For instance, last year an ahead-of-the-curve piece on white supremacist Richard Spencer and the rise of the alt-right ran online – and was buzzworthy enough to be cited by Hillary Clinton. But it was spiked from the paper because Baker felt it unfair to make a connection between Trump and white nationalists, according to multiple sources in the newsroom at the time. (Neither the Journal nor the reporter who wrote it, now with the Post, responded to questioning about this story.)

And as repeated leaks from the newsroom have made clear, top editors have continued to pull reporters back from writing which was too critical of Trump – and there’s hardly an infraction too minor. Recently, a reporter in the Washington bureau was chided by an editor regarding Trump’s effects on the stock market, which was deemed to be too sharp on Trump, according to a colleague.

Defenders say that Baker is being subjected to unfair scrutiny because of who his boss is and because Trump’s presidency puts that under a magnifying glass. But his opponents suggest his attitude toward Trump means the brain drain is likely to continue.

“The whole culture of the Journal for decades has been to be fair and accurate but also convey analysis and perspective and meaning,” another ex-Journal person said. “Gerry’s saying ‘just report the facts’, but there’s a difference between journalism and stenography.”


https://www.theguardian.com/media/2017/sep/10/the-wall-street-journals-trump-problem

****************

Telstar likes this post

Telstar

Telstar

Looks like the sinking of the Bloated Ship Trump is taking the WSJ down with it, good. Laughing

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PkrBum

PkrBum

PkrBum

PkrBum

Floridatexan wrote:
The Wall Street Journal's Trump problem

Dozens have left the paper in the past year and interviews with current and ex-staffers show outrage over pressure from management to normalize Trump

by Lucia Graves in Washington
Sun 10 Sep 2017 02.00 EDT

Now do CNN. The poster child for "bad ideas fail".

Telstar

Telstar


PkrBum wrote:

Bad Ideas Fail... Get used to that Result - Page 12 Ass_pk14

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PkrBum

Durham's Russiagate claim exposes FBI and DOJ's yearslong misinformation campaign

https://www.washingtonexaminer.com/news/justice/fbi-mislead-danchenko-after-paid-confidential-informant

The extent of a yearslong misinformation campaign by the FBI and Justice Department regarding the alleged main source of disgraced Christopher Steele’s Trump dossier has been laid bare by John Durham's latest court filing.

Igor Danchenko, a U.S.-based Russian lawyer charged with five counts of making false statements to the bureau, was cashing a check from the FBI as a paid informant from March 2017 to October 2020, special counsel Durham claimed.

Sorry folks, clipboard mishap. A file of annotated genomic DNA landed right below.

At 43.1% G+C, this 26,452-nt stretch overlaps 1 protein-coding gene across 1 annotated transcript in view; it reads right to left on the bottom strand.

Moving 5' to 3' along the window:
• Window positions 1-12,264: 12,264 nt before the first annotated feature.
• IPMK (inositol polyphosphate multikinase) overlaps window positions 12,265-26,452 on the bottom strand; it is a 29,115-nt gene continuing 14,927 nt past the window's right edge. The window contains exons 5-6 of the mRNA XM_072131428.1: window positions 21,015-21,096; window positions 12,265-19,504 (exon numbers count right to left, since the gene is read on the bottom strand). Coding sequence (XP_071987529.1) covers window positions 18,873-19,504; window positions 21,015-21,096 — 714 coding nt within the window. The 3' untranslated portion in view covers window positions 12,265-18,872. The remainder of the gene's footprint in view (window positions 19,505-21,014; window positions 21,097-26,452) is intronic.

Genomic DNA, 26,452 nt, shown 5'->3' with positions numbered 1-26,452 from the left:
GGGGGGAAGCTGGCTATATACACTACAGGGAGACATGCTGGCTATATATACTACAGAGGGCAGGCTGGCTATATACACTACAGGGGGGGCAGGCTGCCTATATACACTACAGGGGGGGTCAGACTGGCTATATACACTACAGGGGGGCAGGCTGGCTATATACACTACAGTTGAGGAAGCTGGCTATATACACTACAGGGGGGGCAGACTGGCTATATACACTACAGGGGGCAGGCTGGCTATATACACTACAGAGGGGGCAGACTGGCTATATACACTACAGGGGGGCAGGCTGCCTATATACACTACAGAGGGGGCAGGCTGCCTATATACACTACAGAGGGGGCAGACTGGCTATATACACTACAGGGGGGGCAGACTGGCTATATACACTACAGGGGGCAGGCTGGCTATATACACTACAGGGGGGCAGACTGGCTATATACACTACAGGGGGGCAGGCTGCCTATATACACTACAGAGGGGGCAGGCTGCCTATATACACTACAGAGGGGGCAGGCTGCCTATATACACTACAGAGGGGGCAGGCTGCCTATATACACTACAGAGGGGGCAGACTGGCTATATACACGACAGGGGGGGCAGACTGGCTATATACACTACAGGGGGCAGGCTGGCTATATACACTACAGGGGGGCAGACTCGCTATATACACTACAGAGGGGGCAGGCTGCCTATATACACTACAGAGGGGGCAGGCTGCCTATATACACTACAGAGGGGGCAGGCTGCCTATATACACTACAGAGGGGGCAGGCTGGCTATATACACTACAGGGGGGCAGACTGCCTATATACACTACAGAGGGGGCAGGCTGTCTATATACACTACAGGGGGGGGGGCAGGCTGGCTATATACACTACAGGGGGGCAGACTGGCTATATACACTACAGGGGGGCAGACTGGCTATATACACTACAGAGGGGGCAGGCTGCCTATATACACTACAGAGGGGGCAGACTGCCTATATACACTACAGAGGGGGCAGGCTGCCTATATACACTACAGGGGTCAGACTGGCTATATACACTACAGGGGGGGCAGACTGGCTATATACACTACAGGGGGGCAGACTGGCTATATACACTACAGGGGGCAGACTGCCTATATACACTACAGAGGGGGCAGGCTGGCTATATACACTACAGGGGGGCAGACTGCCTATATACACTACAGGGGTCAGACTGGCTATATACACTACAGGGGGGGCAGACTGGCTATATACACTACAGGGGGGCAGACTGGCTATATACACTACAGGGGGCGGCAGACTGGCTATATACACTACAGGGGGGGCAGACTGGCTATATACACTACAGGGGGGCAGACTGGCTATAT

The revelation, released ahead of the Russian national's trial next month, casts a shadow over statements made by the DOJ and the FBI in recent years, as both agencies spoke positively of their confidential informant to the Foreign Intelligence Surveillance Court as well as the House and Senate.

The FBI also misled DOJ leadership about Danchenko.

The bureau put together “Talking Points re Crossfire Hurricane Cases” dated March 8, 2017, with the FBI misdirecting about Steele and Danchenko. At the meeting for DOJ and FBI leaders on March 6, 2017, then-FBI deputy director Andrew McCabe appeared to have led much of the presentation.

The FBI talking points referred to Steele as “CROWN” and repeated allegations in the dossier.

“CROWN’s reporting in this matter is derived primarily from a Russian-based source," the FBI incorrectly said. The bureau had already interviewed Danchenko multiple times and knew he was based near Washington, D.C., not Russia. The talking points also claimed that “the FBI has no control over the Russian-based sub-source.” The FBI made him an informant that month.

The FBI also said Steele was a source, “some of whose reporting has been corroborated.” Durham characterized the verification, or lack thereof, of the dossier quite differently.

“Over a fairly lengthy period of time, the FBI attempted to investigate, vet, and analyze the Steele Reports but ultimately was not able to confirm or corroborate most of their substantive allegations,” he wrote Tuesday.

Steele revealed to the FBI in late 2017 that Danchenko “has been doing a bit of work for us recently,” even as the Russian was simultaneously working for the bureau.

McCabe continued misleading when he testified before the House Intelligence Committee in December 2017 that he was even more confident in the dossier than in 2016, but he said he couldn't provide specifics.